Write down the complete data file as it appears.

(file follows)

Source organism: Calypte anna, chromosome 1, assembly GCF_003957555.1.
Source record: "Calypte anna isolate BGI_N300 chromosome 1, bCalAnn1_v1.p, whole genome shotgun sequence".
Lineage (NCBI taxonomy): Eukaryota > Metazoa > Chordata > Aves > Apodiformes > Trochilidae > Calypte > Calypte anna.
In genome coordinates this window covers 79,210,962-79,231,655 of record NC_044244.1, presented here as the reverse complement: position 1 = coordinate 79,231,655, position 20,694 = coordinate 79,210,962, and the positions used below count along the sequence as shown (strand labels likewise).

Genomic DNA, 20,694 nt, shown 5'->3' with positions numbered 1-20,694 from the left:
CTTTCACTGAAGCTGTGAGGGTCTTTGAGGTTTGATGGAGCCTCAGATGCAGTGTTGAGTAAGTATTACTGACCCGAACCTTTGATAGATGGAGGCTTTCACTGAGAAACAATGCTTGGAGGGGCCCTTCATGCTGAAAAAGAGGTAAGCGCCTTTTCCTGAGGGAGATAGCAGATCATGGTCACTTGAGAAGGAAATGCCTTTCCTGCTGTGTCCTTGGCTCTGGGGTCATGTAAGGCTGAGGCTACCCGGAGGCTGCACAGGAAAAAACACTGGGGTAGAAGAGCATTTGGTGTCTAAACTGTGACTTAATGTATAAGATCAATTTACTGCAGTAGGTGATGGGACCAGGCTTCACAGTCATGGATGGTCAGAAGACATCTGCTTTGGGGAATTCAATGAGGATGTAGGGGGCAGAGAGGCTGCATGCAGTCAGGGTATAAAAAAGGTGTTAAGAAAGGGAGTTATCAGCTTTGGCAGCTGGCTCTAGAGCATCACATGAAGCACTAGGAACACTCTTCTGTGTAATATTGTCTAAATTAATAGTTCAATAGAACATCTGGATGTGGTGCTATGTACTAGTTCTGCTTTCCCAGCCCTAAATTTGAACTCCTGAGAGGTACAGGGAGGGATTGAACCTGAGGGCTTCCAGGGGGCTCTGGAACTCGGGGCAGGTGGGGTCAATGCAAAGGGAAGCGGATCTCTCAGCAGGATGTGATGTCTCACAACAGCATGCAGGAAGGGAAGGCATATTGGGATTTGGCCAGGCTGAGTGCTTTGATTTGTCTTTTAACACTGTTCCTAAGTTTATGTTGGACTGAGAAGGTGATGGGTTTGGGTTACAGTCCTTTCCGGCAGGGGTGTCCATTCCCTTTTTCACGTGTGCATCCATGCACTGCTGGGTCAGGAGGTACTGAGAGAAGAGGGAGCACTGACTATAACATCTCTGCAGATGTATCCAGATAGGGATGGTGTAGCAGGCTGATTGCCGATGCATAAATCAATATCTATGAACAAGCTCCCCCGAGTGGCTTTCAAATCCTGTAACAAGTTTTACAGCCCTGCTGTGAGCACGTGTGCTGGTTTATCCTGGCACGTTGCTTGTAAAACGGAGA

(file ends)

Source organism: Calypte anna, chromosome 1, assembly GCF_003957555.1.
Source record: "Calypte anna isolate BGI_N300 chromosome 1, bCalAnn1_v1.p, whole genome shotgun sequence".
Lineage (NCBI taxonomy): Eukaryota > Metazoa > Chordata > Aves > Apodiformes > Trochilidae > Calypte > Calypte anna.
In genome coordinates this window covers 79,210,962-79,231,655 of record NC_044244.1, presented here as the reverse complement: position 1 = coordinate 79,231,655, position 20,694 = coordinate 79,210,962, and the positions used below count along the sequence as shown (strand labels likewise).

Genomic DNA, 20,694 nt, shown 5'->3' with positions numbered 1-20,694 from the left:
CTTTCACTGAAGCTGTGAGGGTCTTTGAGGTTTGATGGAGCCTCAGATGCAGTGTTGAGTAAGTATTACTGACCCGAACCTTTGATAGATGGAGGCTTTCACTGAGAAACAATGCTTGGAGGGGCCCTTCATGCTGAAAAAGAGGTAAGCGCCTTTTCCTGAGGGAGATAGCAGATCATGGTCACTTGAGAAGGAAATGCCTTTCCTGCTGTGTCCTTGGCTCTGGGGTCATGTAAGGCTGAGGCTACCCGGAGGCTGCACAGGAAAAAACACTGGGGTAGAAGAGCATTTGGTGTCTAAACTGTGACTTAATGTATAAGATCAATTTACTGCAGTAGGTGATGGGACCAGGCTTCACAGTCATGGATGGTCAGAAGACATCTGCTTTGGGGAATTCAATGAGGATGTAGGGGGCAGAGAGGCTGCATGCAGTCAGGGTATAAAAAAGGTGTTAAGAAAGGGAGTTATCAGCTTTGGCAGCTGGCTCTAGAGCATCACATGAAGCACTAGGAACACTCTTCTGTGTAATATTGTCTAAATTAATAGTTCAATAGAACATCTGGATGTGGTGCTATGTACTAGTTCTGCTTTCCCAGCCCTAAATTTGAACTCCTGAGAGGTACAGGGAGGGATTGAACCTGAGGGCTTCCAGGGGGCTCTGGAACTCGGGGCAGGTGGGGTCAATGCAAAGGGAAGCGGATCTCTCAGCAGGATGTGATGTCTCACAACAGCATGCAGGAAGGGAAGGCATATTGGGATTTGGCCAGGCTGAGTGCTTTGATTTGTCTTTTAACACTGTTCCTAAGTTTATGTTGGACTGAGAAGGTGATGGGTTTGGGTTACAGTCCTTTCCGGCAGGGGTGTCCATTCCCTTTTTCACGTGTGCATCCATGCACTGCTGGGTCAGGAGGTACTGAGAGAAGAGGGAGCACTGACTATAACATCTCTGCAGATGTATCCAGATAGGGATGGTGTAGCAGGCTGATTGCCGATGCATAAATCAATATCTATGAACAAGCTCCCCCGAGTGGCTTTCAAATCCTGTAACAAGTTTTACAGCCCTGCTGTGAGCACGTGTGCTGGTTTATCCTGGCACGTTGCTTGTAAAACGGAGA